Proper diet and plaque control will help preserve your teeth for your life. Not only is your diet important to your general health, it is also important to your dental health. If you do not eat a balanced diet, you are more likely to get tooth decay and gum disease.
How does the food you eat cause tooth decay? When you eat, food passes through your mouth. Here it meets the germs, or bacteria, that live in your mouth. Plaque is a sticky film of bacteria. Tooth decay can be thought of as a progressive bacterial infection of the enamel, then the underlying dentin and finally the pulp. Plaque forms within a 24-hour period. Sugar (any fermentable carbohydrate) is the food the bacteria need to live and grow. These bacteria love sugars and starches found in many foods. When you do not clean your teeth after eating, plaque bacteria use the sugar and starch to produce acids that can destroy the hard surface of the tooth, called enamel. After a while, tooth decay occurs. The more often you eat, and the longer foods are in your mouth, the more damage occurs. It is this decay that ultimately destroys the tooth and supporting bone around the tooth. The disease process is progressive in nature. Initial stages of cavity formation (enamel demineralization) can appear within 72 hours.
The early stages of tooth decay can be arrested with fluoride treatment and complete daily plaque removal.
The intermediate and late stages of decay need intervention to remove the damaged tooth structure and repair the damaged areas.
The easiest and best treatment is prevention. Proper diet is a major component in preventing the initial damage to the tooth but also in preventing recurrent damage to the tooth and the restored areas of the tooth. Every time a tooth is damaged and needs new reparative procedures, there is less tooth structure remaining to work with.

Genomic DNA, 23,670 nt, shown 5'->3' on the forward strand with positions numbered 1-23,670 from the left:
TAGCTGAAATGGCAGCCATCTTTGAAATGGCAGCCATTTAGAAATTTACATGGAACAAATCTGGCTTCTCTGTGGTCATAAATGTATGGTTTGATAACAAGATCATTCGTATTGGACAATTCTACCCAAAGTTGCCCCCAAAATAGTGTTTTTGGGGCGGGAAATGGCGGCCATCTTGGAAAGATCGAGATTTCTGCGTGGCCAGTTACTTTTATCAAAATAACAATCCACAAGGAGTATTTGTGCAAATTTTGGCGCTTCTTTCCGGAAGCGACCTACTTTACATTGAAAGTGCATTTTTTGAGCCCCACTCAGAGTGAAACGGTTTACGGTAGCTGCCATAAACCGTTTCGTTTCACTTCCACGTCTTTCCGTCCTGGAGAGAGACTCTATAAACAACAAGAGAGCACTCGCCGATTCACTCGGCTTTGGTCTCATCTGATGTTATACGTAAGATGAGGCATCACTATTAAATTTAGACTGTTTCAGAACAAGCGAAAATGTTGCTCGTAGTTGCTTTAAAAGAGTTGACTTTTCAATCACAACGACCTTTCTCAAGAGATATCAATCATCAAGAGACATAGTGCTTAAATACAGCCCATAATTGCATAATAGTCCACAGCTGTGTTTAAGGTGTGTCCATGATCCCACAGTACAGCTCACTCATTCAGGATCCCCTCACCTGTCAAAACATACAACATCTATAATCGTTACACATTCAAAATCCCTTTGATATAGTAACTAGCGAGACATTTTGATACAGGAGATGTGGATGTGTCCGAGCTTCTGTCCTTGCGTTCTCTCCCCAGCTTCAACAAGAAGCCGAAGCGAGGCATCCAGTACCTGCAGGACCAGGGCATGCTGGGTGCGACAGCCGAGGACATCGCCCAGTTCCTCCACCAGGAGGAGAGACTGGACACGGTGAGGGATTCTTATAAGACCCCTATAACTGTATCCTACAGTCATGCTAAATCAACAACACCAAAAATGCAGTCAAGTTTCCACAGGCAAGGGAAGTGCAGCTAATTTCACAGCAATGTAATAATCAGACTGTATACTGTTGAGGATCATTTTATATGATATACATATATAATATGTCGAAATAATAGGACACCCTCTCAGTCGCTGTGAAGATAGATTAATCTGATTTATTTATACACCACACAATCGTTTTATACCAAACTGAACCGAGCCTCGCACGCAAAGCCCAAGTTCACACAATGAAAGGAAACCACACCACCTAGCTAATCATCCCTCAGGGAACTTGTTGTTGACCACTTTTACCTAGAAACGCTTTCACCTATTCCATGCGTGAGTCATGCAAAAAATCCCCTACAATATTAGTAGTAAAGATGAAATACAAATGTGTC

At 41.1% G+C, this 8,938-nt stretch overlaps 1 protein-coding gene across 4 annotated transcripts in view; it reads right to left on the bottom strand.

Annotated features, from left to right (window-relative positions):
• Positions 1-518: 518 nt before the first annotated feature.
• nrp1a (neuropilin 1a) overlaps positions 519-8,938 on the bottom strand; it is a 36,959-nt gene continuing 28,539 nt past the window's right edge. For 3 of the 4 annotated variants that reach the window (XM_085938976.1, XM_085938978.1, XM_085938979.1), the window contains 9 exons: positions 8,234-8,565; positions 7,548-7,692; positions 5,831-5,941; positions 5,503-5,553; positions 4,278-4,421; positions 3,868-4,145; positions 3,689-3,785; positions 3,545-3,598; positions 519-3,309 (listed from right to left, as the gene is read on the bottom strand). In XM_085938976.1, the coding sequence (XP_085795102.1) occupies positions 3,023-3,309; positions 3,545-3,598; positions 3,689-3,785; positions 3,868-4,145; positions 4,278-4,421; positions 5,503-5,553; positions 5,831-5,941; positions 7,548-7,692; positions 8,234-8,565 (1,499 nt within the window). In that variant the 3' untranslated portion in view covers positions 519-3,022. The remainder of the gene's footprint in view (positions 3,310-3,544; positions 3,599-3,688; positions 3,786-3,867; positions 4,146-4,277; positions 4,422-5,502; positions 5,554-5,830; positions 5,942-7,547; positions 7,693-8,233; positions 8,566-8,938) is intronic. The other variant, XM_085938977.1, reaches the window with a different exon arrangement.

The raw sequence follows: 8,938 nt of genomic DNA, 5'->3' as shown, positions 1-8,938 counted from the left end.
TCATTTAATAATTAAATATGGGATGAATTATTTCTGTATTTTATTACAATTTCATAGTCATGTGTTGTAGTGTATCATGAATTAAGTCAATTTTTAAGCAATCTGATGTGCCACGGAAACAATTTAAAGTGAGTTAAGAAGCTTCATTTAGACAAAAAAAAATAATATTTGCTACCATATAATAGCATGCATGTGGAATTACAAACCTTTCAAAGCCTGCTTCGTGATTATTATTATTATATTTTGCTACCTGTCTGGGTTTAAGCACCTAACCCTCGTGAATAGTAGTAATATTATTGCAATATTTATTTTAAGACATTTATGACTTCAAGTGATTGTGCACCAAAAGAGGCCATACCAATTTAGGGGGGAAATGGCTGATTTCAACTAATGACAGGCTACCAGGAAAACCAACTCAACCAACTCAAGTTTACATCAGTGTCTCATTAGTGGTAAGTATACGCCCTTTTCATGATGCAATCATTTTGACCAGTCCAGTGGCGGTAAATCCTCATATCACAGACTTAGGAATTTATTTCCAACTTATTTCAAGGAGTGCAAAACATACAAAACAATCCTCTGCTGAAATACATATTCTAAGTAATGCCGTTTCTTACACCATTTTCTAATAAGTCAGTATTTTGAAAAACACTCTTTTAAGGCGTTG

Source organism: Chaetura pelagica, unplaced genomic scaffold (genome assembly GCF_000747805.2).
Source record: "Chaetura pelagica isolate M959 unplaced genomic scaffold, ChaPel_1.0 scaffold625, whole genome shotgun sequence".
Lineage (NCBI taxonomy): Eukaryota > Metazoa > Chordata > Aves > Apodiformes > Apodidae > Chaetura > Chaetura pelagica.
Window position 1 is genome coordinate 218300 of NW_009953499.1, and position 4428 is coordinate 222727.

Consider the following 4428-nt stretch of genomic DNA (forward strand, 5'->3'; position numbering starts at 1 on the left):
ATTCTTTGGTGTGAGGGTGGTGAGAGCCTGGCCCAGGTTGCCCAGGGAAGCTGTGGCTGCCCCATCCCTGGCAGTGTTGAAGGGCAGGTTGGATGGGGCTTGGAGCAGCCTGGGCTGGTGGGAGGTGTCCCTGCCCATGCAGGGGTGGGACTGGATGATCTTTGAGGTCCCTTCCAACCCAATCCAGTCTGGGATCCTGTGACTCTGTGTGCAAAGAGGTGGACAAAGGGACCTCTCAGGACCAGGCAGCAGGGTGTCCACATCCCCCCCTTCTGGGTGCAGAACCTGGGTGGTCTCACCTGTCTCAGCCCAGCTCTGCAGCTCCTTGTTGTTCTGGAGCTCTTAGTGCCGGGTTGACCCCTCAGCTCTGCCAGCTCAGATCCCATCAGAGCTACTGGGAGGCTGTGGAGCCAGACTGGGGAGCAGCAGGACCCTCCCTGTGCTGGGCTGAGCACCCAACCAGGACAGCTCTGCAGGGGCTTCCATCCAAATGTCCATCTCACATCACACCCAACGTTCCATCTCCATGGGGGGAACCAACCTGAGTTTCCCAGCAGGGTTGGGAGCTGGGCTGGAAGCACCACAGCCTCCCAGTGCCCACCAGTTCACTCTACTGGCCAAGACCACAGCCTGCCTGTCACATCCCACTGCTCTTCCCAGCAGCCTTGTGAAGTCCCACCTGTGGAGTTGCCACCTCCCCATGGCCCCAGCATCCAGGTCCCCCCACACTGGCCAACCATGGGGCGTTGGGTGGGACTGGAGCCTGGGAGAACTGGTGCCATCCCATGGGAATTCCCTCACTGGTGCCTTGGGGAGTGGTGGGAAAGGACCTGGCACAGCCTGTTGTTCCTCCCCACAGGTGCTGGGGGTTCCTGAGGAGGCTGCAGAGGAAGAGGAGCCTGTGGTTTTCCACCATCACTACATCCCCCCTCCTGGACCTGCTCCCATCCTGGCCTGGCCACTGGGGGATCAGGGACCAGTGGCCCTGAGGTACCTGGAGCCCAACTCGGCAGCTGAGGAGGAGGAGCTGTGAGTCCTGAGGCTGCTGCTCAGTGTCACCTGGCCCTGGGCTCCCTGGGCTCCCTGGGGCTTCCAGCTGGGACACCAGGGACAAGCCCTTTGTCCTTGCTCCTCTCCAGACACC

CHOOSE FOODS WISELY
The key to choosing foods wisely is not to avoid these foods, but to think before you eat. Not only what you eat but when you eat makes a big difference in your dental health. Eat a balanced diet and limit between-meal snacks.
FOODS TO AVOID:
WHAT ARE FLUORIDES?
Dental decay is a common disease in India. One way to help prevent this disease from occurring is through the use of fluoride.
Fluoride helps harden the tooth enamel and make it more resistant to tooth decay. A small cavity can be stopped and even reversed by the remineralization process enhanced by fluoride.
Fluoride can be delivered to the teeth in 2 ways; topically (direct contact on the teeth) and systemically (enters the blood stream).
Systemic fluorides are delivered to the tooth surface via the bloodstream. Systemic fluorides can be derived from a food source, water source, or dietary supplements (tablet, lozenge, drop). Fluoridated water is an effective way to reduce the incidence of dental decay. It has been shown that fluoridated water and dietary supplements can reduce up to 60 % of tooth decay. Some water supplies already naturally contain fluoride, for others, fluoride is intentionally added to the water supply. Some communities have no fluoride in their water. Other communities are unaware of this option.
Children from birth to 14 years of age will benefit the most from systemic fluorides. This is because when fluoride is ingested, it circulates through the bloodstream and into developing teeth. The fluoride is then built into the enamel structure of the developing tooth, making the tooth more resistant to acids.
TOOTHPASTE – used daily by almost everyone.
PROFESSIONAL APPLICATION – this is a gel that is applied for 1 to 4 minutes, usually in a tray at the end of a dental appointment. Not everyone is given a professional fluoride application, it depends on your oral health needs.
FLUORIDATED HOME MOUTHRINSES – can be purchased over the counter for children over 6 years of age, and adults who are susceptible to cavities.
HOME CARE FLUORIDE GELS – applied by trays or by brush, these gels are for those who are highly susceptible to cavities. These people would include.
-adults with a high incidence of root cavities
-those who experience an extremely dry mouth
-people who wear braces or orthodontic appliances
-those who have rampant or excessive cavities